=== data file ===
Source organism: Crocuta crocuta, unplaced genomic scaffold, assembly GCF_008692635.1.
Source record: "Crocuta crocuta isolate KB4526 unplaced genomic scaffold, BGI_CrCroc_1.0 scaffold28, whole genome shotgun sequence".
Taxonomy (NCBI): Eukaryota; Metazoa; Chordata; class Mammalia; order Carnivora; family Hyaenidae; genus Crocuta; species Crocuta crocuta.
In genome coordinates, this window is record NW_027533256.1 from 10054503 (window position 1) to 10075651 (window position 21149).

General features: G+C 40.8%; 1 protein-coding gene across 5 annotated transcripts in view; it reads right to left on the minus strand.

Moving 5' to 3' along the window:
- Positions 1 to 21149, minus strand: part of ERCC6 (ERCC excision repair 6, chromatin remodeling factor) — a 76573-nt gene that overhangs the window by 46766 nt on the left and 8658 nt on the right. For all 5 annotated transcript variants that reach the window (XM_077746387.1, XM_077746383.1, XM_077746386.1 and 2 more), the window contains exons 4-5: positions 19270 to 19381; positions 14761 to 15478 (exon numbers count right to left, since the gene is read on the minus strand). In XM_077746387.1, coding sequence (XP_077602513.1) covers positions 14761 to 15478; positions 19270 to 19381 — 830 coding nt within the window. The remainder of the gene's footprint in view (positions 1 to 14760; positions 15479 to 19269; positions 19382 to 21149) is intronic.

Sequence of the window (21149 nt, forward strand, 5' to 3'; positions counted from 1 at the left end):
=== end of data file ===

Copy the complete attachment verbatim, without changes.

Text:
Source organism: Crocuta crocuta, unplaced genomic scaffold, assembly GCF_008692635.1.
Source record: "Crocuta crocuta isolate KB4526 unplaced genomic scaffold, BGI_CrCroc_1.0 scaffold28, whole genome shotgun sequence".
Taxonomy (NCBI): Eukaryota; Metazoa; Chordata; class Mammalia; order Carnivora; family Hyaenidae; genus Crocuta; species Crocuta crocuta.
In genome coordinates, this window is record NW_027533256.1 from 10054503 (window position 1) to 10075651 (window position 21149).

General features: G+C 40.8%; 1 protein-coding gene across 5 annotated transcripts in view; it reads right to left on the minus strand.

Moving 5' to 3' along the window:
- Positions 1 to 21149, minus strand: part of ERCC6 (ERCC excision repair 6, chromatin remodeling factor) — a 76573-nt gene that overhangs the window by 46766 nt on the left and 8658 nt on the right. For all 5 annotated transcript variants that reach the window (XM_077746387.1, XM_077746383.1, XM_077746386.1 and 2 more), the window contains exons 4-5: positions 19270 to 19381; positions 14761 to 15478 (exon numbers count right to left, since the gene is read on the minus strand). In XM_077746387.1, coding sequence (XP_077602513.1) covers positions 14761 to 15478; positions 19270 to 19381 — 830 coding nt within the window. The remainder of the gene's footprint in view (positions 1 to 14760; positions 15479 to 19269; positions 19382 to 21149) is intronic.

Sequence of the window (21149 nt, forward strand, 5' to 3'; positions counted from 1 at the left end):